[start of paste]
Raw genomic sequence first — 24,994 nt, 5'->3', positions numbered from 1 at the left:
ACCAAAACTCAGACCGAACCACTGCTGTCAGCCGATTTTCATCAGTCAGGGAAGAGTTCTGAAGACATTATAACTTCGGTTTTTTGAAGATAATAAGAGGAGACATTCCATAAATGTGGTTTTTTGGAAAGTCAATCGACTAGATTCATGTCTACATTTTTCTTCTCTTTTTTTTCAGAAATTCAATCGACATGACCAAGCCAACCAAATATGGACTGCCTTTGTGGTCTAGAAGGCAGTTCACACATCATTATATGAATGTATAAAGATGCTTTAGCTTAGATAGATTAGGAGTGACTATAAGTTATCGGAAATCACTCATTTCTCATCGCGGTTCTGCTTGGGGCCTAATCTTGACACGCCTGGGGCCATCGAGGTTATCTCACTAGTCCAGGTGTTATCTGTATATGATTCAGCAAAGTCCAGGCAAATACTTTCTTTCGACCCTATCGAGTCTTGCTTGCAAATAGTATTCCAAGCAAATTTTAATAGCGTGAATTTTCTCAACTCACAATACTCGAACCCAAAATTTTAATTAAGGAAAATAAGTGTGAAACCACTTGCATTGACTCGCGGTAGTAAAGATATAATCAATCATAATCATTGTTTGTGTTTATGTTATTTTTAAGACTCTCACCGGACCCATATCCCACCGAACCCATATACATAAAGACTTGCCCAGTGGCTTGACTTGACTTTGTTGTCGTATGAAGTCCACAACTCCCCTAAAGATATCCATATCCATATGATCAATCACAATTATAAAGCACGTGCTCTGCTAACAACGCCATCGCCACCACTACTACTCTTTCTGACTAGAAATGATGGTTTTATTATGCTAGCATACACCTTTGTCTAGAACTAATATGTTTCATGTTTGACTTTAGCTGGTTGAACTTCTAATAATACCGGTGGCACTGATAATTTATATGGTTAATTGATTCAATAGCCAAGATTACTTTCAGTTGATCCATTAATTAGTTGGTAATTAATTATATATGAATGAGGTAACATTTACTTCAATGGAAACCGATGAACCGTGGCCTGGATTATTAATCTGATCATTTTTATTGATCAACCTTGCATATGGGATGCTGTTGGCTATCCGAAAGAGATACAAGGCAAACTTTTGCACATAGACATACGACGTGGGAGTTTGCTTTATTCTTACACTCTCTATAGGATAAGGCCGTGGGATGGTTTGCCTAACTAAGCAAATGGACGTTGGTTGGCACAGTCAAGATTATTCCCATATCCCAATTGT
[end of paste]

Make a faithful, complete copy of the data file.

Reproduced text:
Raw genomic sequence first — 24,994 nt, 5'->3', positions numbered from 1 at the left:
ACCAAAACTCAGACCGAACCACTGCTGTCAGCCGATTTTCATCAGTCAGGGAAGAGTTCTGAAGACATTATAACTTCGGTTTTTTGAAGATAATAAGAGGAGACATTCCATAAATGTGGTTTTTTGGAAAGTCAATCGACTAGATTCATGTCTACATTTTTCTTCTCTTTTTTTTCAGAAATTCAATCGACATGACCAAGCCAACCAAATATGGACTGCCTTTGTGGTCTAGAAGGCAGTTCACACATCATTATATGAATGTATAAAGATGCTTTAGCTTAGATAGATTAGGAGTGACTATAAGTTATCGGAAATCACTCATTTCTCATCGCGGTTCTGCTTGGGGCCTAATCTTGACACGCCTGGGGCCATCGAGGTTATCTCACTAGTCCAGGTGTTATCTGTATATGATTCAGCAAAGTCCAGGCAAATACTTTCTTTCGACCCTATCGAGTCTTGCTTGCAAATAGTATTCCAAGCAAATTTTAATAGCGTGAATTTTCTCAACTCACAATACTCGAACCCAAAATTTTAATTAAGGAAAATAAGTGTGAAACCACTTGCATTGACTCGCGGTAGTAAAGATATAATCAATCATAATCATTGTTTGTGTTTATGTTATTTTTAAGACTCTCACCGGACCCATATCCCACCGAACCCATATACATAAAGACTTGCCCAGTGGCTTGACTTGACTTTGTTGTCGTATGAAGTCCACAACTCCCCTAAAGATATCCATATCCATATGATCAATCACAATTATAAAGCACGTGCTCTGCTAACAACGCCATCGCCACCACTACTACTCTTTCTGACTAGAAATGATGGTTTTATTATGCTAGCATACACCTTTGTCTAGAACTAATATGTTTCATGTTTGACTTTAGCTGGTTGAACTTCTAATAATACCGGTGGCACTGATAATTTATATGGTTAATTGATTCAATAGCCAAGATTACTTTCAGTTGATCCATTAATTAGTTGGTAATTAATTATATATGAATGAGGTAACATTTACTTCAATGGAAACCGATGAACCGTGGCCTGGATTATTAATCTGATCATTTTTATTGATCAACCTTGCATATGGGATGCTGTTGGCTATCCGAAAGAGATACAAGGCAAACTTTTGCACATAGACATACGACGTGGGAGTTTGCTTTATTCTTACACTCTCTATAGGATAAGGCCGTGGGATGGTTTGCCTAACTAAGCAAATGGACGTTGGTTGGCACAGTCAAGATTATTCCCATATCCCAATTGT